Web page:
Right to refuse COVID-19 vaccination, and refuse vaccinations in general, are topics of recent petitions tabled to Parliament
A group of 766 citizens have appealed to the government to allow employees the right to refuse COVID-19 vaccinations.
The petition calls for the “right to refuse any Covid-19 vaccines on ethical, moral or religious grounds”, referring to the development, testing or production of vaccines using aborted fetus cell lines.
“Employees would have the right to refuse any vaccine and thereby not risking losing their employment if they feel forced or that it goes against their conscience on ethical, moral or religious grounds,” they wrote.
The group called on the House of Representatives to mandate the right of refusal of any employee in Australia of any COVID-19 vaccine “and not risk losing their job”.
According to latest information from the Australian Department of Health, COVID-19 vaccination is not compulsory, although it is strongly supported.
“People, parents and carers maintain the right to choose whether to receive a vaccination,” said the government.
Safe Work Australia has stated that most employers will not need to make vaccination mandatory to comply with work health and safety laws.
A second petition signed by 545 citizens asked the House to legislate that no vaccination in Australia can be made compulsory and that that it become illegal to discriminate in any way, against people who refuse to vaccinate.
However the petition’s claim contains misinformation.
For example, it claims that the US spent approximately $4 billion during the last 12 months alone on compensation for vaccination side effects and that they are looking at doubling this allocation presumably because of the COVID-19 vaccination.
According to the Health Resources and Services Administration, around $4.5 billion in compensation has been awarded through the Vaccine Injury Compensation Program between 1989 and 2021 – so over the life of the program, which is a period of more than 30 years.
Based on CDC data, from 2006 to 2018 over 3.7 billion doses of covered vaccines were distributed in the US. For petitions filed in this time period, 7,662 petitions were adjudicated by the Court, and of those 5,376 were compensated.
This means for every one million doses of vaccine that were distributed, approximately one individual was compensated.
The majority of compensated petitions were for incidents linked to the seasonal influenza vaccine, mainly related to instances of anaphylaxis, shoulder injury, vasovagal syncope and Guillain-Barré syndrome.
The Australian Government has said it is not currently pursuing a no fault COVID-19 vaccine injury compensation scheme.
“Serious side effects are extremely rare. If you think you may be having an adverse reaction, you should seek immediate medical care,” it added.
The TGA is publishing a weekly safety report that includes data on received reports of suspected side effects or adverse events related to the COVID-19 vaccine.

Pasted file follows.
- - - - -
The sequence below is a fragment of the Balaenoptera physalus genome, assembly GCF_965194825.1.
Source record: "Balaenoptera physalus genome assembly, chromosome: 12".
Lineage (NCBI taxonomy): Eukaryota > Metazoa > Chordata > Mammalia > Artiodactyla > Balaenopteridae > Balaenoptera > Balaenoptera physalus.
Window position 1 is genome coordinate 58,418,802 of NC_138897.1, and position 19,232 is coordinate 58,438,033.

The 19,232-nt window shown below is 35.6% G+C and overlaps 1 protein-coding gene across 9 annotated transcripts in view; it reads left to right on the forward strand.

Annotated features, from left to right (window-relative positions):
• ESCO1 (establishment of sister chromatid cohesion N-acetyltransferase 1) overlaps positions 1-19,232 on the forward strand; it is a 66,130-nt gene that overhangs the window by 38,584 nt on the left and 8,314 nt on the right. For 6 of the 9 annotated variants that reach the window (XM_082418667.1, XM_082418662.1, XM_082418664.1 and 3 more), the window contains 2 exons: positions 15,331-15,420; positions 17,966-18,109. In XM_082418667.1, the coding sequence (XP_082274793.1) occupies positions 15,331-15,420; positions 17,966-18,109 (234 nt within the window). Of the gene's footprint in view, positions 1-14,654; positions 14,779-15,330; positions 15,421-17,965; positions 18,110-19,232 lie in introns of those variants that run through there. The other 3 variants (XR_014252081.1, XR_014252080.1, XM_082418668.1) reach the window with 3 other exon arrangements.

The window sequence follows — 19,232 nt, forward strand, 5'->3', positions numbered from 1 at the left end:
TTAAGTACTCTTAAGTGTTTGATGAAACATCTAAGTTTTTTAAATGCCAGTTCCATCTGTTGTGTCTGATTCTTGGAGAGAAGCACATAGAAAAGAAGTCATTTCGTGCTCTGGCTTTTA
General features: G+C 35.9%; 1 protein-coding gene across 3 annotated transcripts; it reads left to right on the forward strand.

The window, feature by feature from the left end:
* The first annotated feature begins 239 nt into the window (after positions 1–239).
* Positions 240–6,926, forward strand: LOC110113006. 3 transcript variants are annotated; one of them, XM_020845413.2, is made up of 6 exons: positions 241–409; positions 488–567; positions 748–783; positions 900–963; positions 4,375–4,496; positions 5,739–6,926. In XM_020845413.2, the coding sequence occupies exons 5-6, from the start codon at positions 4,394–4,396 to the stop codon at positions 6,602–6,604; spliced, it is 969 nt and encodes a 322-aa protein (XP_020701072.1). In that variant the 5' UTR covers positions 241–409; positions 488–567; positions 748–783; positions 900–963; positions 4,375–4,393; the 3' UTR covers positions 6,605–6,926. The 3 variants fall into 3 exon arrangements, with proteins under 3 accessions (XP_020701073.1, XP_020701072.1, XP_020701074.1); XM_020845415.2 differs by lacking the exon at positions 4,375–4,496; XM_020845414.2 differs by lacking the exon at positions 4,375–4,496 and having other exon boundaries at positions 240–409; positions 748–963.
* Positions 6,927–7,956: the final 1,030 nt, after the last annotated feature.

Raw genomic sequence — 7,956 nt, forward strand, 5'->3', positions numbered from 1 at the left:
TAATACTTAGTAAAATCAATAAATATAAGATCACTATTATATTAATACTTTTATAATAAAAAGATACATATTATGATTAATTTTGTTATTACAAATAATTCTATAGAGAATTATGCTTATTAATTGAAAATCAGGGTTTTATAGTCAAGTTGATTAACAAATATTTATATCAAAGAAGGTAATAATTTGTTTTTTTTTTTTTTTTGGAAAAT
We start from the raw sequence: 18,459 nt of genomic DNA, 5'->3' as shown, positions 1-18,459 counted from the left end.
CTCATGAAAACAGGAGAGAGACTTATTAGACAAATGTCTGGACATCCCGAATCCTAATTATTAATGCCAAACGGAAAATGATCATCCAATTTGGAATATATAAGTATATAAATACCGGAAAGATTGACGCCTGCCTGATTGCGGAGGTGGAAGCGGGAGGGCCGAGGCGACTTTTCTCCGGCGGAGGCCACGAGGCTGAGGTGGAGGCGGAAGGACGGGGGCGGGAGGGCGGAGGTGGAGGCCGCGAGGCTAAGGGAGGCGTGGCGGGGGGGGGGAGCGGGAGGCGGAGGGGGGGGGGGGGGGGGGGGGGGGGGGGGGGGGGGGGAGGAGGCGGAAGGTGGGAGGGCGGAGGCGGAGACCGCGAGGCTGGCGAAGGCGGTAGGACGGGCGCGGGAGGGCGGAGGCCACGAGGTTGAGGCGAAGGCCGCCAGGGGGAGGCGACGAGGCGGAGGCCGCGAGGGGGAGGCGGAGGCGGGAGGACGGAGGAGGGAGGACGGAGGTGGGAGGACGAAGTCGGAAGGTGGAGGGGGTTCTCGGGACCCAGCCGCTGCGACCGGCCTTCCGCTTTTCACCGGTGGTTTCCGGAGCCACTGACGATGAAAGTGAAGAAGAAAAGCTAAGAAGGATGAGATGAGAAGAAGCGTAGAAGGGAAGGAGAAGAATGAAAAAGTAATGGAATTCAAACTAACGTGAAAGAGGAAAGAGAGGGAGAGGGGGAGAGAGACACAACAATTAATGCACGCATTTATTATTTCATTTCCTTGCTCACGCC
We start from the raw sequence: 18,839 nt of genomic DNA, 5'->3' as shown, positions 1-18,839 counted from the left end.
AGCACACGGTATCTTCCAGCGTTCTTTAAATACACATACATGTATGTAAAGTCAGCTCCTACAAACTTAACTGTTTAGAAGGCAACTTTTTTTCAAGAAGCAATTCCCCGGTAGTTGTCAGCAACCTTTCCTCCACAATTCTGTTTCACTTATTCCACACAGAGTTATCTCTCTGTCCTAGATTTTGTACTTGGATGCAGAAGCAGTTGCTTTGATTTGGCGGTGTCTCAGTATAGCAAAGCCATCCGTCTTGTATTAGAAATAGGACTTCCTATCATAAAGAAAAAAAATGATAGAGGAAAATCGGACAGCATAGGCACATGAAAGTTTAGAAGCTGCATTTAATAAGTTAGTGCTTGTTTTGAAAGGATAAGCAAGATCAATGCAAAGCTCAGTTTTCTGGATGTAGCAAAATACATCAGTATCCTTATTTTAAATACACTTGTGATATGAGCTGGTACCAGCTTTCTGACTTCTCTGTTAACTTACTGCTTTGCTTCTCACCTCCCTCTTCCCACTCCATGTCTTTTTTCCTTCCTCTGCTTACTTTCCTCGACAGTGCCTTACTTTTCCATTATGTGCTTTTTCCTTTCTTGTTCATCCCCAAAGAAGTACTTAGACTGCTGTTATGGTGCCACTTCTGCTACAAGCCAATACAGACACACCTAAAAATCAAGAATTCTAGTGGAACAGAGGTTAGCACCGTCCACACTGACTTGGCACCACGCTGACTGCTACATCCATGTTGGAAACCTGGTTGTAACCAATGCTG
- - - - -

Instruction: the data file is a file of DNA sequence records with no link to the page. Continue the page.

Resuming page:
The most common adverse events reported for COVID-19 vaccines in the past week include headache, fever, muscle, pain, fatigue and nausea, with a reporting rate of 4.4 adverse events per 1000 doses.
An expert review has found no evidence of increased risk of anaphylaxis associated with the AstraZeneca vaccine, and the European Medicines Agency has found the vaccine is not associated with an increase in the overall risk of blood clots.
Health Minister Greg Hunt is yet to respond to either petition.
Last month, Minister Hunt received a petition requesting that hydroxychloroquine be made available over the counter.
Nearly 400 people had signed the petition, arguing that hydroxychloroquine is safe and can be used to effectively prevent and reduce the mortality rate of COVID-19.
Minister Hunt knocked back the request.
“In Australia, hydroxychloroquine has been assessed as a prescription only medicine because it is used for conditions that require the diagnosis and intervention from a medical practitioner,” he said in a response.
“It is important to be aware that hydroxychloroquine can have serious side effects, including cardiac toxicity (potentially leading to sudden heart attacks), irreversible eye damage and severe depletion of blood sugar (potentially leading to coma).
“As such, it is appropriate for hydroxychloroquine to remain a prescription medicine,” said Minister Hunt.
“Based on the current available evidence, my Department strongly discourages the use of hydroxychloroquine to treat or prevent COVID-19, unless the patient is enrolled in a clinical trial.”
A further petition this month signed by three citizens calls for the creation of an Australian Centre for Disease Control.
“Each decade of the 21st century has seen increasing numbers and severity of pandemic and epidemics in the world. The current Coronavirus COVID19 has demonstrated the danger they present to the Australian population,” wrote the signatories.
“We therefore ask the House to ensure that the federal government set up a properly constituted centre for disease control to ensure a coordinated national response to disease.”
One large petition signed by 9300 citizens calls for Medicare, or another public system, to cover costs of essential or primary dental care for all Australians.
A further March petition from 270 citizens notes concerns about doctor shortages in rural and regional Queensland.